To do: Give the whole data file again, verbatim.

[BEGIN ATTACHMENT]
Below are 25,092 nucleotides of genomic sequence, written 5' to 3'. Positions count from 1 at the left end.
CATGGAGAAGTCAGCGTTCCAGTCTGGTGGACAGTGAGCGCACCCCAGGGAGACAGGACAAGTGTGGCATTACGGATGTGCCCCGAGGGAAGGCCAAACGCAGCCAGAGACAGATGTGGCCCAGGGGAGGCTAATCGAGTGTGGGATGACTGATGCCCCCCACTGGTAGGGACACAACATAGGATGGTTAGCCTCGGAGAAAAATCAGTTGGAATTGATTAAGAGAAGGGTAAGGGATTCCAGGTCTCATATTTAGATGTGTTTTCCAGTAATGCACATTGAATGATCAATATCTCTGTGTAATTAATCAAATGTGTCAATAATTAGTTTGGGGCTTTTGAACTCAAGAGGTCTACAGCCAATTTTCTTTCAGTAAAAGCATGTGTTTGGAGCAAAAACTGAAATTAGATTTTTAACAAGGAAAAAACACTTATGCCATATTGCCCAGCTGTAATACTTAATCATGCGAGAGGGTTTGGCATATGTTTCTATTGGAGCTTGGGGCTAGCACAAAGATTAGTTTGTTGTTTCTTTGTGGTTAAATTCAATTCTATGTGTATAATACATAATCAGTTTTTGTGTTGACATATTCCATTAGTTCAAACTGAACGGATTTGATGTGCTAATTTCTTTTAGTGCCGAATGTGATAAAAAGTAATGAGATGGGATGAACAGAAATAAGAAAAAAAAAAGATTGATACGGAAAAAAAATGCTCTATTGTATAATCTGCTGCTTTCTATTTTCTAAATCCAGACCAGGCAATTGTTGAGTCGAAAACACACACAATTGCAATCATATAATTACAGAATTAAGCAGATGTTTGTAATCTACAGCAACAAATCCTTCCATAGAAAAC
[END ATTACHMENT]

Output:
Below are 25,092 nucleotides of genomic sequence, written 5' to 3'. Positions count from 1 at the left end.
CATGGAGAAGTCAGCGTTCCAGTCTGGTGGACAGTGAGCGCACCCCAGGGAGACAGGACAAGTGTGGCATTACGGATGTGCCCCGAGGGAAGGCCAAACGCAGCCAGAGACAGATGTGGCCCAGGGGAGGCTAATCGAGTGTGGGATGACTGATGCCCCCCACTGGTAGGGACACAACATAGGATGGTTAGCCTCGGAGAAAAATCAGTTGGAATTGATTAAGAGAAGGGTAAGGGATTCCAGGTCTCATATTTAGATGTGTTTTCCAGTAATGCACATTGAATGATCAATATCTCTGTGTAATTAATCAAATGTGTCAATAATTAGTTTGGGGCTTTTGAACTCAAGAGGTCTACAGCCAATTTTCTTTCAGTAAAAGCATGTGTTTGGAGCAAAAACTGAAATTAGATTTTTAACAAGGAAAAAACACTTATGCCATATTGCCCAGCTGTAATACTTAATCATGCGAGAGGGTTTGGCATATGTTTCTATTGGAGCTTGGGGCTAGCACAAAGATTAGTTTGTTGTTTCTTTGTGGTTAAATTCAATTCTATGTGTATAATACATAATCAGTTTTTGTGTTGACATATTCCATTAGTTCAAACTGAACGGATTTGATGTGCTAATTTCTTTTAGTGCCGAATGTGATAAAAAGTAATGAGATGGGATGAACAGAAATAAGAAAAAAAAAAGATTGATACGGAAAAAAAATGCTCTATTGTATAATCTGCTGCTTTCTATTTTCTAAATCCAGACCAGGCAATTGTTGAGTCGAAAACACACACAATTGCAATCATATAATTACAGAATTAAGCAGATGTTTGTAATCTACAGCAACAAATCCTTCCATAGAAAAC